What will school look like in the fall? Will we go back? Will we be online? Will it be a hybrid? Will it be safe? What should we do? All questions we mamas are asking, and the American Academy of Pediatrics has weighed in saying they believe that children should go back to school in the fall.
If you have a school-aged child (and you’re not already homeschooling), it’s probably the question that is plaguing you the most in all of the COVID-19 concessions–what will school look like in the fall, and should my child go back (if that’s even an option)?
Since most schools shut down to flatten the curve back in March, the subject of them reopening is a hot topic. Many worry about children becoming asymptomatic carriers and bringing SARS-CoV-2 or COVID-19 to their families, while others worry tremendously about the significant mental health implications if they’re not to return, or if they return with strict regulations that force near social isolation.
Few are bold enough to weigh in heavily, as the reality is that there really is no perfect answer, and no one wants to make the wrong choices.
But the American Academy of Pediatrics (AAP) has weighed in, and in an interview with Today, President Dr. Sally Goza said that children need to get back in school because there is so much more than just the basics of academics they get from school. Saying that you just can’t get social and emotional skills, healthy meals and exercise and mental support online, Dr. Goza said the AAP strongly advocates that all policy considerations for the upcoming school year should start with the main goal of students being physically present in school.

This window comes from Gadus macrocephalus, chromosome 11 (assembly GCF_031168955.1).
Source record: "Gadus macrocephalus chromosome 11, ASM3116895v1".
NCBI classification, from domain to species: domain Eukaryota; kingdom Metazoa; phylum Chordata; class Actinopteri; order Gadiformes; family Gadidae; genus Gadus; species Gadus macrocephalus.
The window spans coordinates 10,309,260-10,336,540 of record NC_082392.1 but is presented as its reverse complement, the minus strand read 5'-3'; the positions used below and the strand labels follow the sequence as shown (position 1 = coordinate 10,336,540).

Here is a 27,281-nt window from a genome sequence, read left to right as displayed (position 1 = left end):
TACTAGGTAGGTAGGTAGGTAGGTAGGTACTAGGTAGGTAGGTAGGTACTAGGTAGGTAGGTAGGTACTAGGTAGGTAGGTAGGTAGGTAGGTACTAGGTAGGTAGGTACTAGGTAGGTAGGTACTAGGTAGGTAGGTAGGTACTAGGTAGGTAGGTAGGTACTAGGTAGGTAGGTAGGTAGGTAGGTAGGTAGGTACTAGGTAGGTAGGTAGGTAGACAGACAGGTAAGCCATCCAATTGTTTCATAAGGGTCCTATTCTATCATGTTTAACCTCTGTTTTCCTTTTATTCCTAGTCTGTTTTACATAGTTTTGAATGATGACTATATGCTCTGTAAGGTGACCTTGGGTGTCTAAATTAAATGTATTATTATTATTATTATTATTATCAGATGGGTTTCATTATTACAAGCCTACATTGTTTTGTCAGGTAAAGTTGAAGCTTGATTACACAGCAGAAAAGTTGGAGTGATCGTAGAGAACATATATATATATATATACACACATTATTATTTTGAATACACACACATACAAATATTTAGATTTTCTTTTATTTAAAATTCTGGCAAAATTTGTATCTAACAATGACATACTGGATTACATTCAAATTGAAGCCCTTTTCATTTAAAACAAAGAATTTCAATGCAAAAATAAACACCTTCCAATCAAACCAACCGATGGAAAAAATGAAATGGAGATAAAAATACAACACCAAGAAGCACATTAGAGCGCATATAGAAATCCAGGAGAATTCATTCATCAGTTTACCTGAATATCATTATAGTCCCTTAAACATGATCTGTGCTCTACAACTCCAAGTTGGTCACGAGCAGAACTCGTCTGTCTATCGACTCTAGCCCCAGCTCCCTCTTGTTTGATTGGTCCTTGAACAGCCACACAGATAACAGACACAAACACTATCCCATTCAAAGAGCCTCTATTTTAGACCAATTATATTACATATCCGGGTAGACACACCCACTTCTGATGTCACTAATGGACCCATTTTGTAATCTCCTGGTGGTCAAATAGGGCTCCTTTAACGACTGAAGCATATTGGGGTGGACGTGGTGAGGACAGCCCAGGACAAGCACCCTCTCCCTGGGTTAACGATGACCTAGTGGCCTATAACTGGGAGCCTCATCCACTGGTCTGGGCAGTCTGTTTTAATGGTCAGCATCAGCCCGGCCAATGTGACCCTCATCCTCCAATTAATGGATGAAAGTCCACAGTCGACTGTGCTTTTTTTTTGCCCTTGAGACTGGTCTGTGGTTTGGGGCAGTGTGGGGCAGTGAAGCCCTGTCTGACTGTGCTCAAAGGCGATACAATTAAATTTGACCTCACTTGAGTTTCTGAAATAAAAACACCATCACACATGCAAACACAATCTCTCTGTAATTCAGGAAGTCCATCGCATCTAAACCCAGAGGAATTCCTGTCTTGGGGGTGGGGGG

To facilitate this goal, they’ve issued a detailed school re-entry guidance plan that breaks down guidance based on students’ age groups and emphasizing the need for physical distancing, cleaning, staggered bussing, mask-wearing and more.
Of course, Dr. Goza acknowledged that enforcing mask-wearing and physical distancing would be difficult, but necessary and that when looking at reopenings in countries like Denmark, China, Norway and Singapore, was totally doable. She also referenced data that suggests children do not spread the virus as much as adults do.